Win of the Week: Focus on What Searchers Really Want
Imagine for a moment that you are a business owner who is hiring a new secretary. You want to make sure you've got a good secretary before you hire him (or her).
What kind of information would you like to know? Which ad would get your attention and earn your click? Make your decision, then scroll down to discover the answer.
|PPC Ad #1||PPC Ad #2|
In this case, ad number two is the winner. It was written by "jeffbaum71," and it increased CTR by 162%. Where the original ad was getting 1 click, the new ad is getting 2.62 clicks.
I find this week's contest interesting because it highlights a key principle of good ad writing. Here are a few reasons why the new ad won...
1. The title of the winning ad is more descriptive. A "Secretary Skills Test" is much more precise and descriptive than a "Secretary Test," which is vague and open-ended.
2. "Our" is a wasted word. In most cases, you should focus on "you," the person you are writing to. The winning ad does this: "Verify Your Applicants Have The Skills You Need." Likewise, it is often best to avoid words that refer to yourself. These include the words I, me, we, and our. These are wasted words that often work against you in your effort to earn clicks and sales. (There are a few notable exceptions, including the Rich Jerk ads, which began: "I'm Rich, You're Not.")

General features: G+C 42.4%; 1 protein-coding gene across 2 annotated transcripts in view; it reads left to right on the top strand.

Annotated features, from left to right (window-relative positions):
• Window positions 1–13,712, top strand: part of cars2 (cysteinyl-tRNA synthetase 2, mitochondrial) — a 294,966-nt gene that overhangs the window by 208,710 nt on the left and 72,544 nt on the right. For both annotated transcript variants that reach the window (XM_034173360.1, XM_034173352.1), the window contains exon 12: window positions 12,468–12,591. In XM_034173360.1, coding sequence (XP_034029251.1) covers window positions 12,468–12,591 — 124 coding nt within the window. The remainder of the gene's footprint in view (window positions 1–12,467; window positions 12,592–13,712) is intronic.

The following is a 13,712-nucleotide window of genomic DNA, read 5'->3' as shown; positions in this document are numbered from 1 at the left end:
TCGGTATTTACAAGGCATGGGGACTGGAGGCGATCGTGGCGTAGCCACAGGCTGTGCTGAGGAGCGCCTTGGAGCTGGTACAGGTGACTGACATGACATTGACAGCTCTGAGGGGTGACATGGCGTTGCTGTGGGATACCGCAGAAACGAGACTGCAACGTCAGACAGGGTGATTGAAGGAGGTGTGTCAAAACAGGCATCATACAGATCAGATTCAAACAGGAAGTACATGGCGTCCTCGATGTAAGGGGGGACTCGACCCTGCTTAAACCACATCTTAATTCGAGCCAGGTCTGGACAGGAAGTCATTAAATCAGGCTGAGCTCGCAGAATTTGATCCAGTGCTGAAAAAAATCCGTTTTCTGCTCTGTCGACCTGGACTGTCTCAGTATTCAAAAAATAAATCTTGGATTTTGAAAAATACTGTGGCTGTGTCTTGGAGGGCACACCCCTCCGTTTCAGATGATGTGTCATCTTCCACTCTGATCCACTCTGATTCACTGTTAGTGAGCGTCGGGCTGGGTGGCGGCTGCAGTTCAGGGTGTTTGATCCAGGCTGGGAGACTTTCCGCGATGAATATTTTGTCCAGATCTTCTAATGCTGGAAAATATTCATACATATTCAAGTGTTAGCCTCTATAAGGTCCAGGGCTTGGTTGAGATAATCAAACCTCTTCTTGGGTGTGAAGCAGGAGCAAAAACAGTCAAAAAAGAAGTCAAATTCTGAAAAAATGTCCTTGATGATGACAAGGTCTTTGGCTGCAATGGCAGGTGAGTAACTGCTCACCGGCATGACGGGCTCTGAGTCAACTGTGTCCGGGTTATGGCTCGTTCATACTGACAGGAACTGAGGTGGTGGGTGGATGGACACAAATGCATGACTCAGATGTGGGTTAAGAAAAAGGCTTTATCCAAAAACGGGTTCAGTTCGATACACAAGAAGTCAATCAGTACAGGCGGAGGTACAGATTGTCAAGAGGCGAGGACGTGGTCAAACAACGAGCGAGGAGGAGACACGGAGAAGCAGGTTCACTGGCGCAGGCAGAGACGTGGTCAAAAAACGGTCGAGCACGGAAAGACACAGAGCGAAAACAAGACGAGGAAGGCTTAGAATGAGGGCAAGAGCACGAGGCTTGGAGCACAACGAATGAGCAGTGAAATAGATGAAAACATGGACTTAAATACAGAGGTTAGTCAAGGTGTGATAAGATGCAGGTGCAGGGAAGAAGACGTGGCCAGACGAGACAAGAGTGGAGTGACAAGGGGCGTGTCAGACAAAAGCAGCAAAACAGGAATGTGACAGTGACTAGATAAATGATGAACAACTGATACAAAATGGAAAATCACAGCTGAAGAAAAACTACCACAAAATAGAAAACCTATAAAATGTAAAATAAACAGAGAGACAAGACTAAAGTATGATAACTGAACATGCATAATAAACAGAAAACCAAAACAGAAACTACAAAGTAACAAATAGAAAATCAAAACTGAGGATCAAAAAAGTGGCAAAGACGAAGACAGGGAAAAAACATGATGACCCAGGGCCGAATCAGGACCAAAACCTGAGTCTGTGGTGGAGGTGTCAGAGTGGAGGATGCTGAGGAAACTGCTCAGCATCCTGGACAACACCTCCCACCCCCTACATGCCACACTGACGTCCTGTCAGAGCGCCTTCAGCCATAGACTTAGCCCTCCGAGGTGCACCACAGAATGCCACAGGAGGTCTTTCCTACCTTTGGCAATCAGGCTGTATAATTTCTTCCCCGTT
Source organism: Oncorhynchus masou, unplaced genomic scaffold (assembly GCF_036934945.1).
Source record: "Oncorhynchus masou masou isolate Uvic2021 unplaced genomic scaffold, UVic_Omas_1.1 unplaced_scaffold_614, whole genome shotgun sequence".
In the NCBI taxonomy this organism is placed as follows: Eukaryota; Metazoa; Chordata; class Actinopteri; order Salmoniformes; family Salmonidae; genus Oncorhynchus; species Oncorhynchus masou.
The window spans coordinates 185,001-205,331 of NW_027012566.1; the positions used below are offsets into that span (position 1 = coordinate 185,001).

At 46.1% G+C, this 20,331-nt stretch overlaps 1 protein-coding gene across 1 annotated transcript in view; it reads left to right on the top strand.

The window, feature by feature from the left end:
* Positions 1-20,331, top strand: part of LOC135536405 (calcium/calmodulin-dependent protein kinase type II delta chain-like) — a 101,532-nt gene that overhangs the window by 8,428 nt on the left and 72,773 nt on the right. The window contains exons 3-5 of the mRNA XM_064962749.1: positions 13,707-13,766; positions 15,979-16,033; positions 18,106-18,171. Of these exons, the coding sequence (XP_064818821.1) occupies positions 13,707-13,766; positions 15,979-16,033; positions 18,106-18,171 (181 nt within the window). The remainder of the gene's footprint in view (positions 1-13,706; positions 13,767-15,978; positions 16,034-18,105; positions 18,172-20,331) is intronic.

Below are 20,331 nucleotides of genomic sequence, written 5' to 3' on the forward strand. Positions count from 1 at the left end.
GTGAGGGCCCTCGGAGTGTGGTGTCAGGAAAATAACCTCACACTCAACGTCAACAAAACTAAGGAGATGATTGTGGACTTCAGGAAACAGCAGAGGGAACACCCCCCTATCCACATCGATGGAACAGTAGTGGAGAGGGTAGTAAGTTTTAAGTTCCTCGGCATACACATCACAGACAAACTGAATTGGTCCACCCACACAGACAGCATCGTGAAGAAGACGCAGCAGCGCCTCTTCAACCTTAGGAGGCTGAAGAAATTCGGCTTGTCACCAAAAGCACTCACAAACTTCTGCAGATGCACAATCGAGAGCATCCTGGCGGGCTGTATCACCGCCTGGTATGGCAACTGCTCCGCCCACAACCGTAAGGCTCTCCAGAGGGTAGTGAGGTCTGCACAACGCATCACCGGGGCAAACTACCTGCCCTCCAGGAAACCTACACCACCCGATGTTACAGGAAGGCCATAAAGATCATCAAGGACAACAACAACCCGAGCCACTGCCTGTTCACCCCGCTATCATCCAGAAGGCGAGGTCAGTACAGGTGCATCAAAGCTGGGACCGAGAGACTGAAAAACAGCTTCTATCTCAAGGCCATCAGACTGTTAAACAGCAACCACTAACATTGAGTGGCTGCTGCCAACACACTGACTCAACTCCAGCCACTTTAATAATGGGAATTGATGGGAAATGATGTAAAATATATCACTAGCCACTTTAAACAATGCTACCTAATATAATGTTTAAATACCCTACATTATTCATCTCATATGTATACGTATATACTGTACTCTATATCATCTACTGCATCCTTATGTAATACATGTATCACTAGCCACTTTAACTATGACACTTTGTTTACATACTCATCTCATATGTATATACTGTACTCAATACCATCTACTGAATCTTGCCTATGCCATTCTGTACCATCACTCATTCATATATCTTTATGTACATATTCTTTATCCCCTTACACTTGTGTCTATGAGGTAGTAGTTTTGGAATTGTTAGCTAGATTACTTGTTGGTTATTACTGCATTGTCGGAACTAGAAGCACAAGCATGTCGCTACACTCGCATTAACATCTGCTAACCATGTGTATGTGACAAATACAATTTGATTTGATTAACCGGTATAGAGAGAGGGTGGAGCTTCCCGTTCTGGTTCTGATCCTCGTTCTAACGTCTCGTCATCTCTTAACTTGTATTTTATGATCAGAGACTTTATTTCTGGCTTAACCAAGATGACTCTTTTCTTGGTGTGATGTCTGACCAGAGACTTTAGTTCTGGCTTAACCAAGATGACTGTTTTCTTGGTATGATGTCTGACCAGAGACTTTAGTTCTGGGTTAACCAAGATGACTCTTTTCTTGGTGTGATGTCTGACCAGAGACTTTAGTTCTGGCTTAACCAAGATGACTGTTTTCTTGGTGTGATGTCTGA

3. The winning ad promises what employers really want. Employers don't really care what job applicants know. They only care whether the applicant has
the skills needed for the job. Hence, the winning ad focuses on verifying skills required for the job instead of knowledge.
4. The word "verify" is the perfect word to lead with. "Verify" comes from "veritas," which means "truth." That's what employers want ... they want the truth about job applicants' qualifications. It's easy to lie on a resume, and many people do. So a "secretary skills test" that verifies an applicant's skills is going to resonate with employers.
5. The winning ad uses a stronger call to action. The phrase "Learn More Here..." naturally leads prospects to click the URL and visit the site.
The bottom line: The new ad wins because it speaks more directly to what employers are looking for and uses language that resonates with them. The new ad also saves space by avoiding possessive adjectives like "my" and "our" -- and includes a strong call to action.
What's your takeaway from this contest? Feel free to leave a comment below.
About the Author: Ryan Healy is a direct response copywriter and BoostCTR writer. Since 2002, he has worked with scores of clients, including Alex Mandossian, Terry Dean, and Pulte Homes. He writes a popular blog about copywriting, advertising and business growth.